I've seen all three of these movies, which are generally action oriented, although less so than might be expected, and this selection of music drawn from the three is not surprisingly drawn largely from those segments. The first two cuts are pretty much what you'd expect. The third cut, "Mark I" spans a number of moods and doesn't work as well, although the one right after that, "Mark II", is quite good and a lot more consistent. "Iron Man" has the same problem as "Mark I", and the next several cuts are individually quite good but they resemble each other quite a bit so that they were hard to distinguish. The theme from the third movie is probably the best cut on the album although "Attack on 10880 Malibu Point" is nearly as good. The medley of all three title themes is also quite good. The movies don't provide a lot of room for variety which makes it more difficult for this to work as a musical album, but it's not bad. 9/22/14

The Evil Inside (2013)

It appears that the Internet Movie Database has never heard of this horror film about a disturbed girl who has premonitions of the deaths of her friends. This almost lost me very early because the opening scenes are cryptic, dull, and visually uninteresting. The one with premonitions plays her character as nearly catatonic, which didn't help. The rest of the cast are generally depicted as repugnant people so I didn't care about them either. Everything after that is so jumpy that I couldn't stay interested. Anyone that disturbed would not be living on their own. I made it half way through before deciding that my time could be better spent staring at a blank screen. 9/22/13

Paranormal Asylum (2013)

Two film makers are interested in doing a documentary on the hospital which was home to the real life Typhoid Mary, who died there a century ago. There have been rumors of ghosts and one of the pair has several brief encounters with them almost at once, although he doesn't think they're ghosts. A lot of direct to video horror makes me wince within the first ten minutes, but this one at least appeared to be competently done although the acting was not consistently convincing and the sound recording was a bit clunky. Some of the dialogue works; some of it is painfully awkward. I immediately wondered why an abandoned hospital would still have not only furniture and medical equipment, but not have cobwebs or debris. The ghostly stuff is very overdone - things moving by themselves whenever the characters look away, odd noises, ghostly wind, and so forth. The story begins to fall apart pretty quickly with an interview in which we get a totally implausible back story about Mary and one character insists that her spirit is still around looking for revenge - which makes no sense since everyone from that era is dead. Ghosts starting appearing in other places as well, not particularly well done, and sometimes it's not clear what really happened. Other characters see inexplicable things, but a few minutes later appear to have forgotten about them. They all become progressively more stupid as the movie continues. One of the film makers doesn't seem bothered that his fiance has been in a coma for a couple of days. I managed to watch to the end but without enthusiasm. There is one nice shot when the female character sits up and her shadows sits up later. The other 89 minutes are uninteresting. 9/21/13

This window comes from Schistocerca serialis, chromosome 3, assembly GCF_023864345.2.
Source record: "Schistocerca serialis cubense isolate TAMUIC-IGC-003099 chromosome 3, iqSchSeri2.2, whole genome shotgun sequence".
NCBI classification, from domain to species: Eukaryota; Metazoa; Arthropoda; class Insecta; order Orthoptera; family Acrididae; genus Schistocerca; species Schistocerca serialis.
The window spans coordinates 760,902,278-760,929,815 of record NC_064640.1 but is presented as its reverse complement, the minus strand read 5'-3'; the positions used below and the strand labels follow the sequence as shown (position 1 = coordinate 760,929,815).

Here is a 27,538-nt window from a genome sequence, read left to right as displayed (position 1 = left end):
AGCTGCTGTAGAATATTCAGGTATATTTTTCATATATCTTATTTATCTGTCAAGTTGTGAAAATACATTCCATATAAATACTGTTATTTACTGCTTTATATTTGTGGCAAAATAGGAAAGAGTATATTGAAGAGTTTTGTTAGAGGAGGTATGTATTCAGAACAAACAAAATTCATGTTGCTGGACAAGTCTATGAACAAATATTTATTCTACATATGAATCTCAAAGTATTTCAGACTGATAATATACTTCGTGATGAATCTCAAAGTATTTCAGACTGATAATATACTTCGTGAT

That 70s Show Season 6  (2003)

The sixth season starts with Red recovering from his heart attack, Eric deciding not to go to college, and Jackie still torn between Steven and Kelso. The opening episode has a good spoof of Grease and introduces a new actress as Eric’s sister. There are more fantasy sequences this season for some reason, some of the others also pretty good, like a Three Stooges parody. Alyson Hannigan and Seth Green each guest star for a few episodes and Billy Dee Williams has a good spot. A few mediocre episodes this year but actually most of them were pretty good. I particularly liked the one where Eric tears Donna's wedding dress. Eric's personality gets a little darker at times and I found myself not liking him particularly by the end of the season.  Their wedding never happens, not surprisingly. Kelso's relationship with his pregnant girlfriend pretty much self destructs as well, though in a nice way. Donna's mother shows up in the final episode.9/20/13

17 Again (2009)  

This is a fantasy, another variation of the person magically restored to youth. Matthew Perry is the older version of the character, who regrets the decisions that he made during high school. Zach Efron is his younger self, who replaces him as the result of a magical wish. His interaction with a Star Wars and comic book obsessed friend when the transformation first takes place is very funny. The plot is otherwise pretty obvious but good natured, with the bullying jock, the younger version’s discovery that his own daughter has a crush on him, and associated complications. It gets a bit too silly at times but it’s fun. 9/19/13

Sexy Evil Genius (2013) 

I figured this was a comedy and since I like Seth Green, I grabbed it. It’s a lot darker than I expected though and really rates more as a suspense movie than a comedy. The former lovers – including one woman – of a woman recently released from a mental institution where she was sent after killing her boyfriend are all called together at a bar, even though none of them knows one another. It seems that Nikki has a plan, or is she just crazy? All of their relationships were based on elaborate lies. Nikki arrives and tells them she wants them all to meet her fiancé, who is due later. All of this involves extensive dialogue, sometimes quite good, and flashbacks filmed slightly out of focus. Since it all happens in a bar, it’s very dimly lit. It’s not much of a spoiler to tell you that she’s still crazy and this is all another elaborate plot. Worth watching as long as you don’t expect things to get particularly lively. 9/18/13